How can we help more men speak up?
An estimated 12,000 men are raped in the UK every year and more than 70,000 are sexually abused or assaulted. Yet hardly any of these men will tell someone; approximately 4 per cent! On average it takes 26 years for a man to speak out about sexual abuse or rape. (Survivors UK – 1)
I am one of those men and it has taken me 32 years to speak out.
12,000 Men Every Year
The school holidays are a time to relax and recover from working in schools, something every teacher will recognise. For me, during most holiday periods there has been room for family, relaxation and sometimes deeper reflection (when I allow myself to face my demons). This post, having written almost one million words on this website and in books, will be the most personal account of my life I have ever written about publicly.
I want to explain why I am now ready to stop hiding behind my past.
In my 25-year teaching career, leading staff professional development for thousands of colleagues in schools, safeguarding training is now compulsory, and in my experience sometimes undervalued by some teachers. In 2011, sitting in one school hall listening to a teacher-trainer talk about sexual abuse in children, the presenter said to the 100+ teachers gathered:
“One person in this room may have been a victim of sexual abuse.”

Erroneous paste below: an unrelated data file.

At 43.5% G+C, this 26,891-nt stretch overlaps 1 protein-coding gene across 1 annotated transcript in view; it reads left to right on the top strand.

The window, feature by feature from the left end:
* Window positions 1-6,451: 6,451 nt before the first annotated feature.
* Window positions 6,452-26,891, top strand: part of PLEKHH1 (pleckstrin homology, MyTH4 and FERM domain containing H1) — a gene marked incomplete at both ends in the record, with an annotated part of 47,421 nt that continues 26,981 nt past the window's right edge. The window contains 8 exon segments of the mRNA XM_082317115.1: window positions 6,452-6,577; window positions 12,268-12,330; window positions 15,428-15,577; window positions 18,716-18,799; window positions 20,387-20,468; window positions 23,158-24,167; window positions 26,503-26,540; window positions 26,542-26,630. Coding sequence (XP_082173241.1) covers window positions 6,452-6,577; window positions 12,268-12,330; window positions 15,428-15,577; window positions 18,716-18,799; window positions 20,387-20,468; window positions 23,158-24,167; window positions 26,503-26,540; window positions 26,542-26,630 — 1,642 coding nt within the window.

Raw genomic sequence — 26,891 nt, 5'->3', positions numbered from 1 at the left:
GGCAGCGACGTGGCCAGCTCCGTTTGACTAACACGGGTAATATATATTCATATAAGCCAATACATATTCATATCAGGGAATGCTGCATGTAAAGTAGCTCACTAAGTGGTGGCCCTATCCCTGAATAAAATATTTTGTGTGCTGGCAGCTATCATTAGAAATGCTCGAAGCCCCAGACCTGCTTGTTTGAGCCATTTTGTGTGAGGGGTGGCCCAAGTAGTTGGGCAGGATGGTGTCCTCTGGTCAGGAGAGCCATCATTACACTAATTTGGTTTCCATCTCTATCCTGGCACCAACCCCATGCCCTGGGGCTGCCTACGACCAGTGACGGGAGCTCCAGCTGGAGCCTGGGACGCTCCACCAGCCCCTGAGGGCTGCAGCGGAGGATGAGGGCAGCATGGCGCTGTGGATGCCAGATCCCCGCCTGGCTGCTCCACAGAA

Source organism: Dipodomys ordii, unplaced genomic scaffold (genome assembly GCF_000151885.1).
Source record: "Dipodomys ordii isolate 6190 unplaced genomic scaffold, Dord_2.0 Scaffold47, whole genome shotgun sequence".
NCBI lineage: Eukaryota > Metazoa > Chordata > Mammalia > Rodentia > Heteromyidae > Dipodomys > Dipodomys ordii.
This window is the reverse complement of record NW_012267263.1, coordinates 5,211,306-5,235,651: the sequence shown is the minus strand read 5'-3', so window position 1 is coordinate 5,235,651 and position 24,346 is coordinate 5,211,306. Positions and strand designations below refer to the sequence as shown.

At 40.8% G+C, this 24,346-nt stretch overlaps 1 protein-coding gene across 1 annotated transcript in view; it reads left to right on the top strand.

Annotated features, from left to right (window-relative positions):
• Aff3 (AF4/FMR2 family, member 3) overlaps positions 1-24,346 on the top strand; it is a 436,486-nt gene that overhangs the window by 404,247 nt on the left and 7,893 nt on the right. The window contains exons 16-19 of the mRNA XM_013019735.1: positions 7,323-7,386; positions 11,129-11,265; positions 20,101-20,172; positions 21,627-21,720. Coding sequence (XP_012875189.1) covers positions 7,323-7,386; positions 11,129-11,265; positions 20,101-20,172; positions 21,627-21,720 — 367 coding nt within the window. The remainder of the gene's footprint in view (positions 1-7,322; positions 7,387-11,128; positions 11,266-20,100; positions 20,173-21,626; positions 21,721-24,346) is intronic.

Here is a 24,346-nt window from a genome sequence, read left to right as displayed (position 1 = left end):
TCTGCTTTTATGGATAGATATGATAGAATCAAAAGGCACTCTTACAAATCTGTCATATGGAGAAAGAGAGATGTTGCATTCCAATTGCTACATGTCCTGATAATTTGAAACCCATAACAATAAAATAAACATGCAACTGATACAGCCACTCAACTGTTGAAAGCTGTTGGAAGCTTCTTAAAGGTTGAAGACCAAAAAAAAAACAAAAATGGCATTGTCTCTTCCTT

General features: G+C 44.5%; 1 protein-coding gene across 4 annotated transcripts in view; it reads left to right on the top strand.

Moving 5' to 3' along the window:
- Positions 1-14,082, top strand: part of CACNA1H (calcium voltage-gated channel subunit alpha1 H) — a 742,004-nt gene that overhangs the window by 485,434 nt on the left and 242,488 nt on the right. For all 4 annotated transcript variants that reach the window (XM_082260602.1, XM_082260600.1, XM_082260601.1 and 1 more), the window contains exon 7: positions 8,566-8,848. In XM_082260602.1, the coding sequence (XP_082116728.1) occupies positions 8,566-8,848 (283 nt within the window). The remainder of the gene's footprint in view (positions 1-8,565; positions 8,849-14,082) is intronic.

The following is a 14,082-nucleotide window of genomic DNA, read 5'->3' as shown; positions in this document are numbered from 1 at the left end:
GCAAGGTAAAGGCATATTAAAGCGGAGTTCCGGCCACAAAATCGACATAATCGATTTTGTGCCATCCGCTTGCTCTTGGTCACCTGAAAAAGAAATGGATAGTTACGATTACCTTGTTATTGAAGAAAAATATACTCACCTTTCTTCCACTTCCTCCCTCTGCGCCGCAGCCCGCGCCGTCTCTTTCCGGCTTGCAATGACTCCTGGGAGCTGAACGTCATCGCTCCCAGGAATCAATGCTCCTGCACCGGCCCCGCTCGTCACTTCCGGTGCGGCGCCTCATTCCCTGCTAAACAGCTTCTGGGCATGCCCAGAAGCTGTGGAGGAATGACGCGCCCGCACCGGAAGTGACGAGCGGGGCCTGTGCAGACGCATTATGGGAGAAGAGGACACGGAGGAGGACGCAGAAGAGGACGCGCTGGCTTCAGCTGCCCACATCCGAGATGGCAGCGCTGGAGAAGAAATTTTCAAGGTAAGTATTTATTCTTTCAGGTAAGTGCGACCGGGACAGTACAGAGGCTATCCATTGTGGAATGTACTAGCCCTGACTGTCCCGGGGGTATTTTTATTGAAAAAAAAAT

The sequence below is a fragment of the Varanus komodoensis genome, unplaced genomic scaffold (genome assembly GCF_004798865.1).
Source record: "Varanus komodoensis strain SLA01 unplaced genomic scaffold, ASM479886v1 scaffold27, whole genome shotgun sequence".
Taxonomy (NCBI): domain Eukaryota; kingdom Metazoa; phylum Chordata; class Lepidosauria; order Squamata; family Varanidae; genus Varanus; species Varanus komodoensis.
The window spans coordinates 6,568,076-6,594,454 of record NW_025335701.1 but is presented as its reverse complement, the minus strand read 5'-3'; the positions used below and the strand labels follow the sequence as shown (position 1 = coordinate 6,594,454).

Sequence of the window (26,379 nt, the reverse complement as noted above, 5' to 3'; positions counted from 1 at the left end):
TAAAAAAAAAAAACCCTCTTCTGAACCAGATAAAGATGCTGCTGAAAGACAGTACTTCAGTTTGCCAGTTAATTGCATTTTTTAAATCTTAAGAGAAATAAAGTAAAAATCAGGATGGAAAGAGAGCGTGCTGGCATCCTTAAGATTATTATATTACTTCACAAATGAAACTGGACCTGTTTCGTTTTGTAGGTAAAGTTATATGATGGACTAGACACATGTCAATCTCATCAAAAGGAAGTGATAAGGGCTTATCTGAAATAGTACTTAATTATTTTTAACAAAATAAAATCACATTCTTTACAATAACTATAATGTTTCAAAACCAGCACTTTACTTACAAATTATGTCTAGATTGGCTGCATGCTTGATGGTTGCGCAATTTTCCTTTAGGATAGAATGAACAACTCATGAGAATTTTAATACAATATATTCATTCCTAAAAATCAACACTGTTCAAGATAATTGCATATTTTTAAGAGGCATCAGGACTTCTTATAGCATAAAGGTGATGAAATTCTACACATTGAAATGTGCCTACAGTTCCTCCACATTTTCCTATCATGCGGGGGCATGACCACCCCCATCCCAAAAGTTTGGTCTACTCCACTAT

A male colleague sitting next to me quietly laughed it off and said: “Yeah, right!” It was a very difficult moment for me because as a school leader, I failed to challenge the comment. Why? Well, simply because it was an issue I had not yet personally come to terms with and it was clear I was not ready to talk about the subject with anyone outside of my personal circles. It is a moment that will stay with me forever.
32 Years Later
Here are some comments on the things I have been reflecting on (without the details about what happened):
- At the age of 17, I started to understand what had happened to me and that sexual abuse is a heinous crime.
- Even though I associate identity, relationships, and confidence as issues every young person faces when growing up, I did have some difficulties into my late 20s. It has taken me 32 years to be able to speak to my family about something that happened to me as a 13-year-old boy in 1986. I finally managed to tell them during May half-term 2018. I have thought long and hard about the impact it would have on my parents.
- It has taken me 32 years to report this crime to the police – a process which has taken longer than anticipated and at the time of writing has not yet reached its conclusion.